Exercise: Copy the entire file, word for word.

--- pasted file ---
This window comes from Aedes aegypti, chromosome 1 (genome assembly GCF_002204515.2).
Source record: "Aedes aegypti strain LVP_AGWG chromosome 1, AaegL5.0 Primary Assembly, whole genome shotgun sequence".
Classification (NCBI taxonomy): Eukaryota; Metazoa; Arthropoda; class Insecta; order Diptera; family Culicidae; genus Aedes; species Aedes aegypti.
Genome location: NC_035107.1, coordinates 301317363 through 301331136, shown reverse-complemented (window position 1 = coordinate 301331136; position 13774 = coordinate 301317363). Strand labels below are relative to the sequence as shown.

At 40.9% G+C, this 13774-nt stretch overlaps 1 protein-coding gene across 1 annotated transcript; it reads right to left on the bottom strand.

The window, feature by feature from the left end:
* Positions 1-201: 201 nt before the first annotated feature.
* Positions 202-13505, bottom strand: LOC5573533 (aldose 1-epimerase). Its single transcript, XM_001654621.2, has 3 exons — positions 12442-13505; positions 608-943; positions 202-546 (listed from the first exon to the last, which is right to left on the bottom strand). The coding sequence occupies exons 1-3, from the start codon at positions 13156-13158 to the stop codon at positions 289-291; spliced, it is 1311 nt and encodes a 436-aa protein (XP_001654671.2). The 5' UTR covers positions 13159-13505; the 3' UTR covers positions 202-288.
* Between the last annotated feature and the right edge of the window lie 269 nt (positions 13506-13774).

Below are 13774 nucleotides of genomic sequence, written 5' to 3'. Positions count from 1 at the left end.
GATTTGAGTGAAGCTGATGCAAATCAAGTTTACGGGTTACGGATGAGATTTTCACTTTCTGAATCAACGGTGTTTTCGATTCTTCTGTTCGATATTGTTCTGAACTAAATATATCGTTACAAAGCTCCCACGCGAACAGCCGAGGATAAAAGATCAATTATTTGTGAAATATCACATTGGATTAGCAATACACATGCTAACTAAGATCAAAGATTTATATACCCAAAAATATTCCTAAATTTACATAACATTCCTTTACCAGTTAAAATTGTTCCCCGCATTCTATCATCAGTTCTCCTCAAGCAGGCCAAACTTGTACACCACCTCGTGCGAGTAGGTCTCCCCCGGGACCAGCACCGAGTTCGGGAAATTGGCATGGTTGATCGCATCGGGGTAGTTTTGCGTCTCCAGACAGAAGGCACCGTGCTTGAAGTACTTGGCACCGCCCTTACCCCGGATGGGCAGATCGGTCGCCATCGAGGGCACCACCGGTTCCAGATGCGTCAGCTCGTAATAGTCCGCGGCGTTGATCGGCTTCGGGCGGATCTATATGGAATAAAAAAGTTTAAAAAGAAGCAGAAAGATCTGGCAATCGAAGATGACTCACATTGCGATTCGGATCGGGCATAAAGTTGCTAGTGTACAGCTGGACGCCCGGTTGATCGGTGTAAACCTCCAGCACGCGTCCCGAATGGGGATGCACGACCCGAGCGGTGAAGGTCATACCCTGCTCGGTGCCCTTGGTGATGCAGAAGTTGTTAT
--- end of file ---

This window comes from Aedes aegypti, chromosome 1 (genome assembly GCF_002204515.2).
Source record: "Aedes aegypti strain LVP_AGWG chromosome 1, AaegL5.0 Primary Assembly, whole genome shotgun sequence".
Classification (NCBI taxonomy): Eukaryota; Metazoa; Arthropoda; class Insecta; order Diptera; family Culicidae; genus Aedes; species Aedes aegypti.
Genome location: NC_035107.1, coordinates 301317363 through 301331136, shown reverse-complemented (window position 1 = coordinate 301331136; position 13774 = coordinate 301317363). Strand labels below are relative to the sequence as shown.

At 40.9% G+C, this 13774-nt stretch overlaps 1 protein-coding gene across 1 annotated transcript; it reads right to left on the bottom strand.

The window, feature by feature from the left end:
* Positions 1-201: 201 nt before the first annotated feature.
* Positions 202-13505, bottom strand: LOC5573533 (aldose 1-epimerase). Its single transcript, XM_001654621.2, has 3 exons — positions 12442-13505; positions 608-943; positions 202-546 (listed from the first exon to the last, which is right to left on the bottom strand). The coding sequence occupies exons 1-3, from the start codon at positions 13156-13158 to the stop codon at positions 289-291; spliced, it is 1311 nt and encodes a 436-aa protein (XP_001654671.2). The 5' UTR covers positions 13159-13505; the 3' UTR covers positions 202-288.
* Between the last annotated feature and the right edge of the window lie 269 nt (positions 13506-13774).

Below are 13774 nucleotides of genomic sequence, written 5' to 3'. Positions count from 1 at the left end.
GATTTGAGTGAAGCTGATGCAAATCAAGTTTACGGGTTACGGATGAGATTTTCACTTTCTGAATCAACGGTGTTTTCGATTCTTCTGTTCGATATTGTTCTGAACTAAATATATCGTTACAAAGCTCCCACGCGAACAGCCGAGGATAAAAGATCAATTATTTGTGAAATATCACATTGGATTAGCAATACACATGCTAACTAAGATCAAAGATTTATATACCCAAAAATATTCCTAAATTTACATAACATTCCTTTACCAGTTAAAATTGTTCCCCGCATTCTATCATCAGTTCTCCTCAAGCAGGCCAAACTTGTACACCACCTCGTGCGAGTAGGTCTCCCCCGGGACCAGCACCGAGTTCGGGAAATTGGCATGGTTGATCGCATCGGGGTAGTTTTGCGTCTCCAGACAGAAGGCACCGTGCTTGAAGTACTTGGCACCGCCCTTACCCCGGATGGGCAGATCGGTCGCCATCGAGGGCACCACCGGTTCCAGATGCGTCAGCTCGTAATAGTCCGCGGCGTTGATCGGCTTCGGGCGGATCTATATGGAATAAAAAAGTTTAAAAAGAAGCAGAAAGATCTGGCAATCGAAGATGACTCACATTGCGATTCGGATCGGGCATAAAGTTGCTAGTGTACAGCTGGACGCCCGGTTGATCGGTGTAAACCTCCAGCACGCGTCCCGAATGGGGATGCACGACCCGAGCGGTGAAGGTCATACCCTGCTCGGTGCCCTTGGTGATGCAGAAGTTGTTAT